2. To perform a repetition; bend at the elbows and lower your body in a controlled manner until your face if an inch from the floor.
  3. To complete the repetition, extend your arms until you’re back at the starting position.
  4. Repeat for the desired number of repetitions.

Variations:

If you struggle to complete the desired number of repetitions you can make the press up easier by performing them on your knees instead of the balls of your feet. This can be used to build up the necessary strength to perform the full press up, or as a means of finishing a set that you cannot finish performing the traditional press up.

You can use the press up to primarily target the chest by performing it using a wider than shoulder width stance with your hands. If you instead wish to shift more of the emphasis onto the triceps you can do so by executing the press up with the hands much closer together and keeping the upper arms tucked into the sides of the torso during the movement.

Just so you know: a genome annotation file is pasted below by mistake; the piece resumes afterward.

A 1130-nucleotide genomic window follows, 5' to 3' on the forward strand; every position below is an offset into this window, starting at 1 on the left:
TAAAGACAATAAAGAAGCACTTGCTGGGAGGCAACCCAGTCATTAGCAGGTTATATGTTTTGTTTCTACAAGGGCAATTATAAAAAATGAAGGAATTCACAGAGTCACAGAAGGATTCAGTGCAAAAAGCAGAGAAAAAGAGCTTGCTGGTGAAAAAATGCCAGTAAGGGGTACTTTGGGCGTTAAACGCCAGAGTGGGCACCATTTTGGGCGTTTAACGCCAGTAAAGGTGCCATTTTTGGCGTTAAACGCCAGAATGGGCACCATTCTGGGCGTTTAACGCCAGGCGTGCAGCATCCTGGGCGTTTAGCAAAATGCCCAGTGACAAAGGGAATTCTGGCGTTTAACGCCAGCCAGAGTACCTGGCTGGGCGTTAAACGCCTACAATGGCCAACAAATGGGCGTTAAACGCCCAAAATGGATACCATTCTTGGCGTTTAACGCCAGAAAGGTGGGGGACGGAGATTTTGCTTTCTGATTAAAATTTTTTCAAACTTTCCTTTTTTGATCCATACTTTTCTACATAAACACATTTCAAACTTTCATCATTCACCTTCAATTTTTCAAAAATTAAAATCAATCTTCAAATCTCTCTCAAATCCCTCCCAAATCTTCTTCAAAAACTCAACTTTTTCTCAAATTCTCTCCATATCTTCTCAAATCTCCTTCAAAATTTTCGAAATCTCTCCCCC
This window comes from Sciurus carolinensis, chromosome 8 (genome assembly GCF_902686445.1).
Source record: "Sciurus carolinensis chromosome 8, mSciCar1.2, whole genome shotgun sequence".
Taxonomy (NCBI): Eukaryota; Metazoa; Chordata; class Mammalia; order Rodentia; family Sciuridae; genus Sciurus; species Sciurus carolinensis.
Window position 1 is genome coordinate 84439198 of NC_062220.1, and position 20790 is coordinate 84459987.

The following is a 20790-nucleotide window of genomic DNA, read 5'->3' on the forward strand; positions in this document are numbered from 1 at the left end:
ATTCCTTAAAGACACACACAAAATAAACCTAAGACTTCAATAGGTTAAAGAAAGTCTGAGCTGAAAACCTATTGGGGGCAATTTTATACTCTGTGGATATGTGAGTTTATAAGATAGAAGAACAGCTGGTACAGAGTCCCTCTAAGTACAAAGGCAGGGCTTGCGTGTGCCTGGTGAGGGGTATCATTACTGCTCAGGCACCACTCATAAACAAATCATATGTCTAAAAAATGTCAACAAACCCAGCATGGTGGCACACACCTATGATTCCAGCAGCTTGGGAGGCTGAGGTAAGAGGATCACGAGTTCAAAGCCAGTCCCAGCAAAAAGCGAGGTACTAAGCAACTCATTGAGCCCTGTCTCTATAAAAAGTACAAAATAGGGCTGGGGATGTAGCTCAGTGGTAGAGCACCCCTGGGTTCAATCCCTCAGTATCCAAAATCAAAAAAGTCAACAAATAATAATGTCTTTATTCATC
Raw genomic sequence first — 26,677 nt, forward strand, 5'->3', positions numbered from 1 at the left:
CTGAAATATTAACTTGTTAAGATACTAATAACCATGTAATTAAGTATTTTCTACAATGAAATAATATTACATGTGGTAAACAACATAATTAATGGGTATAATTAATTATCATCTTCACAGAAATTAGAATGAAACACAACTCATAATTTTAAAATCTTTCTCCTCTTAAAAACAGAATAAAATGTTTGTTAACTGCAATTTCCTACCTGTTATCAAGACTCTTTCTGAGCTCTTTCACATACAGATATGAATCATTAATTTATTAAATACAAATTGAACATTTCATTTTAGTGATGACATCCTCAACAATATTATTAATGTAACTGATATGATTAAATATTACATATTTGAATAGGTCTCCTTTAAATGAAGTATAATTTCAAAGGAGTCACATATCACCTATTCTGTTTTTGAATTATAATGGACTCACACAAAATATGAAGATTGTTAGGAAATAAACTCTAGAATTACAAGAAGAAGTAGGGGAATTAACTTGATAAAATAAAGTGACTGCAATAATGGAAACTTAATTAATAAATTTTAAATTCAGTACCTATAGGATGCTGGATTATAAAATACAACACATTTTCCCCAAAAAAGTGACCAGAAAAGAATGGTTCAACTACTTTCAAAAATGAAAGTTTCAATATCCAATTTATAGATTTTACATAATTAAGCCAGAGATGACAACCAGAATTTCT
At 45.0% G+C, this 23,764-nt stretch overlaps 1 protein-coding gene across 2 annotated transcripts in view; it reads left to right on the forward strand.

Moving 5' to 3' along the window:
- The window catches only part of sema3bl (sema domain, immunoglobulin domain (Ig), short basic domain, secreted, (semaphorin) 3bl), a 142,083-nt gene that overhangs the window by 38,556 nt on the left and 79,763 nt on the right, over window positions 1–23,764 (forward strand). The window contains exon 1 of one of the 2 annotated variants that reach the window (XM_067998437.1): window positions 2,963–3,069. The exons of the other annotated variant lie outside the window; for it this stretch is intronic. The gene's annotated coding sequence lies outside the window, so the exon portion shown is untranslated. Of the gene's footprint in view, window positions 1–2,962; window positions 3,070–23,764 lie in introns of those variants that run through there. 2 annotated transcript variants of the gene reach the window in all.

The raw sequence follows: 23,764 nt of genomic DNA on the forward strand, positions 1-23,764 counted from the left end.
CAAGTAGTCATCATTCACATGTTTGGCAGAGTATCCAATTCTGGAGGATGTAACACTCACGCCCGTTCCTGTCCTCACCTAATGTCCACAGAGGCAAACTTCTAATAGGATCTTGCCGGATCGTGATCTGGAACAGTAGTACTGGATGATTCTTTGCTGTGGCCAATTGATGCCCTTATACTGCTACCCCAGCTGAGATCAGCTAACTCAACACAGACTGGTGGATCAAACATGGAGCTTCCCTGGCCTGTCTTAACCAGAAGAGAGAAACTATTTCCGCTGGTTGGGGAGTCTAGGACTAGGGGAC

Incline press ups Bodyweight and edge of weight bench / chair / sofa / bed

The press up can be modified so that it shifts greater emphasis onto the upper chest and shoulders by performing the exercise with an inclined position. This can make a great addition to your home routine.

Incline press up instruction

How to do:

  1. Before beginning the exercise, go down onto your hands and knees with your hands slightly wider than shoulder width apart and arms straight, positioned perpendicular and several feet away from the edge of a platform (e.g. weight bench, chair, sofa or bed). From this position, lift your feet onto the edge of the platform so the balls of your feet are securely positioned on the platform. Your torso and legs should be inline. This is the starting positioning of the incline press up.
  2. To perform a repetition; bend at the elbows and lower your body in a controlled manner until your face if an inch from the floor.
  3. To complete the repetition, extend your arms until you’re back at the starting position.
  4. Repeat for the desired number of repetitions.

Variations: